Most of the food Rutgers students eat today did not exist when the university was founded in 1766. Pizza hadn’t been created yet, sushi was unheard of, and spaghetti and meatballs wouldn’t appear in the dining halls for nearly 200 years. Even something as basic as the bread students ate 250 years ago would have been different because wheat was not widely available… "Students in 1766 would have been entirely unfamiliar with ramen noodles, Pop Tarts, Oreos, peanut butter, Cheerios, tacos or many other things that are the mainstay of the diets of many of our students today," said William Hallman, chair of Rutgers Department of Human Ecology… As Rutgers gears up to mark its 250th anniversary, Hallman is working with two other human ecology professors – Cara Cuite and Mary Nucci – teaching a class that celebrates the university’s history by studying the evolution of the foods we eat. The course also highlights Rutgers’ role in shaping the food supply since the university’s first classes were held in a downtown tavern called The Sign of the Red Lion.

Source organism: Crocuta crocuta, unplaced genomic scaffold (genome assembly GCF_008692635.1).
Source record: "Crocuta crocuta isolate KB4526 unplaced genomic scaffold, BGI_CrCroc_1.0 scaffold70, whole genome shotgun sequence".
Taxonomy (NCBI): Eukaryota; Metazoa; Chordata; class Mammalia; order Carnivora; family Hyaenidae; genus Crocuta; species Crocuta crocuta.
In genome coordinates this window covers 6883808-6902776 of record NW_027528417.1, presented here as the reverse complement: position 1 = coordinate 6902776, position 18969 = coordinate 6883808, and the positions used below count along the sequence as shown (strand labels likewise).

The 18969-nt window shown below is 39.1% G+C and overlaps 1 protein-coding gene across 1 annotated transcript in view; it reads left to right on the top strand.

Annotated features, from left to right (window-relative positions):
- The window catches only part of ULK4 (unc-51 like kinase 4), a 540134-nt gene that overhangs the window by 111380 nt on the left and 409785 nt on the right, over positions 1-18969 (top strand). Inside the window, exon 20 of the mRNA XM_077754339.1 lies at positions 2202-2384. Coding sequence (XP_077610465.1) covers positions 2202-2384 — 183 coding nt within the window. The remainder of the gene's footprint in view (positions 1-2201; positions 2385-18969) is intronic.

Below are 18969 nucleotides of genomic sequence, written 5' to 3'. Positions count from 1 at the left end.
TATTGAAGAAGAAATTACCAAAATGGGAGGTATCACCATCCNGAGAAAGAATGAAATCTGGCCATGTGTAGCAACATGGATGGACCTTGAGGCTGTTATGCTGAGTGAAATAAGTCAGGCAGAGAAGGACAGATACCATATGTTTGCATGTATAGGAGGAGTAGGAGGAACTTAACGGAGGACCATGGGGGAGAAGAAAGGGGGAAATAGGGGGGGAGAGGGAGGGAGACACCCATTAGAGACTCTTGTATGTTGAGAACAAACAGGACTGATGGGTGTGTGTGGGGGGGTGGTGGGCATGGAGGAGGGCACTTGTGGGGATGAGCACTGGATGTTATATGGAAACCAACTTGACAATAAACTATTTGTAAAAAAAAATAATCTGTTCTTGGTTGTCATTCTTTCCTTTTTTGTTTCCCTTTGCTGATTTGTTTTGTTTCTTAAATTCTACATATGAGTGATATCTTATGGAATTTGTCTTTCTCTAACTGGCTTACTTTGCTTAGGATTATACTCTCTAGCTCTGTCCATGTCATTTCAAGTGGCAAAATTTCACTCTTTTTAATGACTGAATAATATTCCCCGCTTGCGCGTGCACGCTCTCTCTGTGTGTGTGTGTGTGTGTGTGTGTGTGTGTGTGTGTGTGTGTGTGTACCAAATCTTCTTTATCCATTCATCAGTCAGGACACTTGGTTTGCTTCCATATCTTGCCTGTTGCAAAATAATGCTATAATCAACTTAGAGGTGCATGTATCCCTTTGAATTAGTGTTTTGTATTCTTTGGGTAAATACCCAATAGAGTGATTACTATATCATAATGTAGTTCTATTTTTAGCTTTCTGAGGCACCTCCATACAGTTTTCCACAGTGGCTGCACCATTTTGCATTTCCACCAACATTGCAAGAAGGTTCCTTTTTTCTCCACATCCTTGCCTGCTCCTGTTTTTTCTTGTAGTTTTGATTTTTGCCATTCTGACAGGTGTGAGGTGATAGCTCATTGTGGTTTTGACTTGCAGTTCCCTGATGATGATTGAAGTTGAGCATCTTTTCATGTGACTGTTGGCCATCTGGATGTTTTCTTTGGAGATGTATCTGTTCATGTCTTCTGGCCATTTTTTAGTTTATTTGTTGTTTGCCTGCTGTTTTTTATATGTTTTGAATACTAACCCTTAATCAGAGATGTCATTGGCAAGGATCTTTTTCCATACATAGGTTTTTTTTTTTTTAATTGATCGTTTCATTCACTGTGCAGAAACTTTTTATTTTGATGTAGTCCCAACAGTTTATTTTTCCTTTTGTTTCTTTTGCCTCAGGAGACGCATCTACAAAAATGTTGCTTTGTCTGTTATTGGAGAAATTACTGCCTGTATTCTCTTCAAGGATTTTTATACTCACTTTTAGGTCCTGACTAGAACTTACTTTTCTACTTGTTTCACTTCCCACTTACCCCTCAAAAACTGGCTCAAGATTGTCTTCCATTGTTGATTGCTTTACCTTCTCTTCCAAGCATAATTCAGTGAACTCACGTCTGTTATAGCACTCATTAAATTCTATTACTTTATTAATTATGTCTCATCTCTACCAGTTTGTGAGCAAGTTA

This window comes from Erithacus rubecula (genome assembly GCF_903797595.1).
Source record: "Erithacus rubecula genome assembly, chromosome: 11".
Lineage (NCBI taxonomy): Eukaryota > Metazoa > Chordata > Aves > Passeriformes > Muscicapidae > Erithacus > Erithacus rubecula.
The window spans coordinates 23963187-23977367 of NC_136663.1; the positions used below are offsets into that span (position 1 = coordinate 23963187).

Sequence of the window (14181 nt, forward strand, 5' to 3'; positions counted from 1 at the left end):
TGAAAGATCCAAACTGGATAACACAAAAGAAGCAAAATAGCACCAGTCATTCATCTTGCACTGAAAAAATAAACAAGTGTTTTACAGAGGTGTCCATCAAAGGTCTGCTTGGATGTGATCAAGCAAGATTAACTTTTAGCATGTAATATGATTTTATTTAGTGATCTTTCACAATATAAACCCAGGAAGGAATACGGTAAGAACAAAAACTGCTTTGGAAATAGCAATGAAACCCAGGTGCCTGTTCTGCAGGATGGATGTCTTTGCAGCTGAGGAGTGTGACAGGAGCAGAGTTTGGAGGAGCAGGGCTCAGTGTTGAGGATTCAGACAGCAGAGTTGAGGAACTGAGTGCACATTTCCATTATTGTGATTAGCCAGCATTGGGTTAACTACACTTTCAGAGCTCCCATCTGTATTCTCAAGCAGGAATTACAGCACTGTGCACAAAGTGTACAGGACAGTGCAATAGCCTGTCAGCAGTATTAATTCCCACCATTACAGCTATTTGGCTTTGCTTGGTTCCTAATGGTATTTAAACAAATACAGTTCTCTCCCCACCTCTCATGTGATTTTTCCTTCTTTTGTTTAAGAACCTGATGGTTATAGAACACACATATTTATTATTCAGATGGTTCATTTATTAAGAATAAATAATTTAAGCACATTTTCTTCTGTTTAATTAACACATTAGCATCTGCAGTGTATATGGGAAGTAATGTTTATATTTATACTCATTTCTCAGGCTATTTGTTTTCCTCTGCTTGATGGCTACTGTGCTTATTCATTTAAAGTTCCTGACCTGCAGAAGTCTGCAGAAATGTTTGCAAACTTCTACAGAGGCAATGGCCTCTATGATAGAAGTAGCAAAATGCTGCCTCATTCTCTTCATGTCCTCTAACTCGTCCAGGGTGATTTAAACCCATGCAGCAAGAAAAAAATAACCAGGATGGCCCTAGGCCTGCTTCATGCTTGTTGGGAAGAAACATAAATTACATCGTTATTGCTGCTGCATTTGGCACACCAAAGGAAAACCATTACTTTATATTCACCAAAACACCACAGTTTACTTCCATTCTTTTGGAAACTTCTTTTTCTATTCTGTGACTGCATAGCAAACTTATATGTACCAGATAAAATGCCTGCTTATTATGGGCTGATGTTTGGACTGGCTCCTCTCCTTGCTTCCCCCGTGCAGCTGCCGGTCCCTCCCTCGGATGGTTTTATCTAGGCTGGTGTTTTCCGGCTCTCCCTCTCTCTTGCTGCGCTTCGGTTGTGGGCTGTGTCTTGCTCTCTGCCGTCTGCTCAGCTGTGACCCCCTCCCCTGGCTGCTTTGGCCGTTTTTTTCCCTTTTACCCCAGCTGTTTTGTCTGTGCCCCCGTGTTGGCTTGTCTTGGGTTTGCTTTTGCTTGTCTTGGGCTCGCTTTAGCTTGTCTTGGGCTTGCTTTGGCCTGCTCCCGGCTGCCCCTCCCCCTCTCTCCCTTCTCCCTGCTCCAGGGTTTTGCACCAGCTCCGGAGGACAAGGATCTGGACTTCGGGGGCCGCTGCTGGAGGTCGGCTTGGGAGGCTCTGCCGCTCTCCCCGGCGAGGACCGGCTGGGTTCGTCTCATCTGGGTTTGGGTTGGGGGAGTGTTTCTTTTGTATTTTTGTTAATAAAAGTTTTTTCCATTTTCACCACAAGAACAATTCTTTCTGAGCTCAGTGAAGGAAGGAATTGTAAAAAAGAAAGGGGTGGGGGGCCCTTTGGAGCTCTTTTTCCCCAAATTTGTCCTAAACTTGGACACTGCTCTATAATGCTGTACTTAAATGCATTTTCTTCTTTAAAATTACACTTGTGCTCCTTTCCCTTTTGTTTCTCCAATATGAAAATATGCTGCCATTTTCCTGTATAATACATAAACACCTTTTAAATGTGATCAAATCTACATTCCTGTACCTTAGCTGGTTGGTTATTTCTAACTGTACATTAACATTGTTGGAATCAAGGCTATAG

/ / / Celebrating Rutgers 250th Anniversary Through Food